At the trunk level in birds, neural crest cells initially invade the ventral pathway between somites and through the anterior-half of the somites and give rise to neurons and glial cells of the peripheral nervous system (Rickmann et al., 1985; Bronner-Fraser, 1986; Loring and Erickson, 1987; Teillet et al., 1987). Twenty-four hours later, trunk neural crest cells migrate dorsolaterally between the ectoderm and dermamyotome, where they differentiate into pigment cells (Serbedzija et al., 1989; Erickson et al., 1992). Analysis of single cells and cell populations has shown that avian melanoblasts are fate-restricted when they leave the neural tube (Henion and Weston, 1997; Reedy et al., 1998a). Similar conclusions have been reached about zebrafish neural crest cells (Raible et al., 1992; Raible and Eisen, 1994). Furthermore, melanoblasts are the only neural crest cells that have the ability to take the dorsolateral pathway (Erickson and Goins, 1995; Reedy et al., 1998a). Therefore, at the trunk level, melanoblasts are specified at the time they emigrate and, as a result of the molecular changes that accompany specification (Santiago and Erickson, 2002; Harris et al., 2008; Thomas and Erickson, 2009), their choice of migratory pathways is regulated (reviewed by Harris and Erickson, 2007).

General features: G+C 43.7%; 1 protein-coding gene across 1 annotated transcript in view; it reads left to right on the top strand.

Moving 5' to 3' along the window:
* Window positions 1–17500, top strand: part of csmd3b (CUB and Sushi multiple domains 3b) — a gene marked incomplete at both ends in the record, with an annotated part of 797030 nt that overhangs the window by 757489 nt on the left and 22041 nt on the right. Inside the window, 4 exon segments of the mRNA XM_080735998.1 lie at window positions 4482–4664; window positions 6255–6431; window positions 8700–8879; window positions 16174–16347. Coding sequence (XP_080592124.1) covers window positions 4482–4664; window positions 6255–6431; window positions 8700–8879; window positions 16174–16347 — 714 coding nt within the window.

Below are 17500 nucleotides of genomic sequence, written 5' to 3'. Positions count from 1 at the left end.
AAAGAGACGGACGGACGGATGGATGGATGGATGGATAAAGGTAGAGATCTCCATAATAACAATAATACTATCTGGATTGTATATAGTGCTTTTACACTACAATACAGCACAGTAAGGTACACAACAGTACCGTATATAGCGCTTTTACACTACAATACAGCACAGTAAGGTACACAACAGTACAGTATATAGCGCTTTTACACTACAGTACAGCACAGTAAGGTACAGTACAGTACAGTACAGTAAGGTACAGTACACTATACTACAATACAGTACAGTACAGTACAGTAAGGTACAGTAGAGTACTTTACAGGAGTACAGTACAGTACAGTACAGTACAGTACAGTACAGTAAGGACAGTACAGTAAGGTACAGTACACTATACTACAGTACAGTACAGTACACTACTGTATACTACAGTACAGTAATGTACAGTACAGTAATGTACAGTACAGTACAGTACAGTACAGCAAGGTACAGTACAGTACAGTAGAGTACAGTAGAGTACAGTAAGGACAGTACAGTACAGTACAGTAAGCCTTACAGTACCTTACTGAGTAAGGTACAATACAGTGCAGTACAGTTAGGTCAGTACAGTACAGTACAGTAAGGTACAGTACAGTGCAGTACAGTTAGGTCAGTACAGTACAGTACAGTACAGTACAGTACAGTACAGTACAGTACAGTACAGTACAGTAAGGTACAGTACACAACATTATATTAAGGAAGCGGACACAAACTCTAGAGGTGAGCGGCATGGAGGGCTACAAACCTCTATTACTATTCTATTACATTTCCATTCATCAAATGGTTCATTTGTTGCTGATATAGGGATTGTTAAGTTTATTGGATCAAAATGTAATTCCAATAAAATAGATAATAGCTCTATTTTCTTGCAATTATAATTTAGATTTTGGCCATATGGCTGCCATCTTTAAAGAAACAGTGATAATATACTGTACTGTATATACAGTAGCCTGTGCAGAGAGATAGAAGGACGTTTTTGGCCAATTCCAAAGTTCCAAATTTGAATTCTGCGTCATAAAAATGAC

At the cranial level, mesencephalic neural crest cells disperse predominantly in the dorsolateral pathway, with only a modest number of cells invading the underlying paraxial mesoderm (Noden, 1975, 1988). Both early and late-emigrating neural crest cells can give rise to melanocytes, neurons, glia, cartilage and bone (Le Lievre, 1974; Noden, 1978; Le Douarin, 1982; Couly et al., 1993), but the early migrating neural crest cells contribute to both dorsal structures (i.e., melanocytes) and ventral structures (i.e., neurons, glial cells and skeletal derivatives of the jaw), whereas the late-migrating neural crest cells give rise to more dorsal structures (i.e., melanocytes and parasympathetic neurons in the ciliary ganglia) and much less cartilage and bone (Baker et al., 1997). Analysis of heterochronic transplantations of early neural crest cells into late embryos, and vice-versa, reveals that the grafted cranial neural crest cells behave like the endogenous cells. Therefore the mesencephalic neural crest cells are plastic in their migratory behavior and differentiation (Baker et al., 1997), which contrasts with the more restricted nature of the trunk neural crest cells.